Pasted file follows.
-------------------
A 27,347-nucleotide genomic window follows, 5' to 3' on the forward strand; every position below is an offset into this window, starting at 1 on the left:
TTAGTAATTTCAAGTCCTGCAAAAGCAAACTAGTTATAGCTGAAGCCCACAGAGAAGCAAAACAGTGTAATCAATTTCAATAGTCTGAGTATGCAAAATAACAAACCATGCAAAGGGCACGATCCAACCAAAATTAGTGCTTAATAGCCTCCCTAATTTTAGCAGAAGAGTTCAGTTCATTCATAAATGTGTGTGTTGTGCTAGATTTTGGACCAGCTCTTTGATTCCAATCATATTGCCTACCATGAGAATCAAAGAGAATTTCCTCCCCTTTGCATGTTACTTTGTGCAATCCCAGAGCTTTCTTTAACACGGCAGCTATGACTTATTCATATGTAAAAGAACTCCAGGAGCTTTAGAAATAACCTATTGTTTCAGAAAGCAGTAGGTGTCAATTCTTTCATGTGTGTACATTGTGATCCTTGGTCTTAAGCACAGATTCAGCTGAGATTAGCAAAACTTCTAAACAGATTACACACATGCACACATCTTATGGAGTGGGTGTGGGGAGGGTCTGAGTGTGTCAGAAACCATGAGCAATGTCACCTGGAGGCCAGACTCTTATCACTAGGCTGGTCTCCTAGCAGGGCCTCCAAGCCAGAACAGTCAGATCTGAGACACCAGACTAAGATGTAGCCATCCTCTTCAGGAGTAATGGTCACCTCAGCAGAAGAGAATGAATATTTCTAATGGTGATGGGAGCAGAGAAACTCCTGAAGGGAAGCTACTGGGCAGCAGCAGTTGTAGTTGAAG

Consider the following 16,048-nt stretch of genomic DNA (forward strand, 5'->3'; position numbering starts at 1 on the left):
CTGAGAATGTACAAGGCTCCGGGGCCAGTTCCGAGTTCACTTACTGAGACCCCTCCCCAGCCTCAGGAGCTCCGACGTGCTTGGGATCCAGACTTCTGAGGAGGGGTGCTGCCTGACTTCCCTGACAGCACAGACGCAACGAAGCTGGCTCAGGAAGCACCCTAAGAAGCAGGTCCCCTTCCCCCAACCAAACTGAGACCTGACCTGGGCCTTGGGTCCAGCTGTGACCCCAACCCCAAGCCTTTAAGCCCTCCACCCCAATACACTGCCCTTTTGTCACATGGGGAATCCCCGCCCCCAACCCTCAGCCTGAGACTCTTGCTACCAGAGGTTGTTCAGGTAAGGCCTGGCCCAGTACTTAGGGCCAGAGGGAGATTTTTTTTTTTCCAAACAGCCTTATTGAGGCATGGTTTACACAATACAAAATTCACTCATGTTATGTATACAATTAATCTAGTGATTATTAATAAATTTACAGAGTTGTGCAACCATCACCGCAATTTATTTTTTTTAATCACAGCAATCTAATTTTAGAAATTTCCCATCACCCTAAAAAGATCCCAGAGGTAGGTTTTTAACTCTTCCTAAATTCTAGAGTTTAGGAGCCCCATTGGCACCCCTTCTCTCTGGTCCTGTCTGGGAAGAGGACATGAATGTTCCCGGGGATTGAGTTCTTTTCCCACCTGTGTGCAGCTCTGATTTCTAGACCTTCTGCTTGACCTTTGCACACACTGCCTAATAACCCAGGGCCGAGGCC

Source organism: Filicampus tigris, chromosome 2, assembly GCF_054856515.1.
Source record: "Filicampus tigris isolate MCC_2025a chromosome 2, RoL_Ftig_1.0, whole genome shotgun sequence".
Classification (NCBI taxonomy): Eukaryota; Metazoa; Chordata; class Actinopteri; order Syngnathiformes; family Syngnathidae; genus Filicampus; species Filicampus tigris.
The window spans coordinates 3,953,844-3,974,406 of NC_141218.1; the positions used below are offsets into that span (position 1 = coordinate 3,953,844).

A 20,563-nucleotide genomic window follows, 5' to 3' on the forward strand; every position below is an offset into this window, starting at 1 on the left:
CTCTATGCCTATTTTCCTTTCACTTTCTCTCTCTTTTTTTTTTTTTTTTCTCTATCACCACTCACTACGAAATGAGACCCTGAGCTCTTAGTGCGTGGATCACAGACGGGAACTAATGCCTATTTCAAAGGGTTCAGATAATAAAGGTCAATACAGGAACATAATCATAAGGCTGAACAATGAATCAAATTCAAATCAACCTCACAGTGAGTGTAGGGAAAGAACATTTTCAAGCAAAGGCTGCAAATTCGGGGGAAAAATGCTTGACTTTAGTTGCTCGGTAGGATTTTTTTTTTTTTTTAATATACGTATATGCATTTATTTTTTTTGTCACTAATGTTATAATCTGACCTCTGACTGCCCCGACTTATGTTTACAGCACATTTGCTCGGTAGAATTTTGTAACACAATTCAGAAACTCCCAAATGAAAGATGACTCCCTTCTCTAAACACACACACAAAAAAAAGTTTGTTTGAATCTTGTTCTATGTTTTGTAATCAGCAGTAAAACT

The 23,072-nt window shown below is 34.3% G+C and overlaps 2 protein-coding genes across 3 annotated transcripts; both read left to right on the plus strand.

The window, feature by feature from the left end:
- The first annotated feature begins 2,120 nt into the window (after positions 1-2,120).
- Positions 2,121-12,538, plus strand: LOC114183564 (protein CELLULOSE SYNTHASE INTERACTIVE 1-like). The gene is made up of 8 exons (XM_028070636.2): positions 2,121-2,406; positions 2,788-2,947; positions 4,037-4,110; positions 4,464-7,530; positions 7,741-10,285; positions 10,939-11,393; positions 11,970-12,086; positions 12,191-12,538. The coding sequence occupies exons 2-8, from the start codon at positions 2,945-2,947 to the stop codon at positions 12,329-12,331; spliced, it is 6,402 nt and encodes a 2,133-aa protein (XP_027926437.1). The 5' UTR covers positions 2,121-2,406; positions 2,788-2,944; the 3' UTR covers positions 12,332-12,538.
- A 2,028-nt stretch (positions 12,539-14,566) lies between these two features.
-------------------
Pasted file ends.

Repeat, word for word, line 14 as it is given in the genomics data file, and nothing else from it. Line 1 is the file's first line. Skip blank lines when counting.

- Positions 2,121-12,538, plus strand: LOC114183564 (protein CELLULOSE SYNTHASE INTERACTIVE 1-like). The gene is made up of 8 exons (XM_028070636.2): positions 2,121-2,406; positions 2,788-2,947; positions 4,037-4,110; positions 4,464-7,530; positions 7,741-10,285; positions 10,939-11,393; positions 11,970-12,086; positions 12,191-12,538. The coding sequence occupies exons 2-8, from the start codon at positions 2,945-2,947 to the stop codon at positions 12,329-12,331; spliced, it is 6,402 nt and encodes a 2,133-aa protein (XP_027926437.1). The 5' UTR covers positions 2,121-2,406; positions 2,788-2,944; the 3' UTR covers positions 12,332-12,538.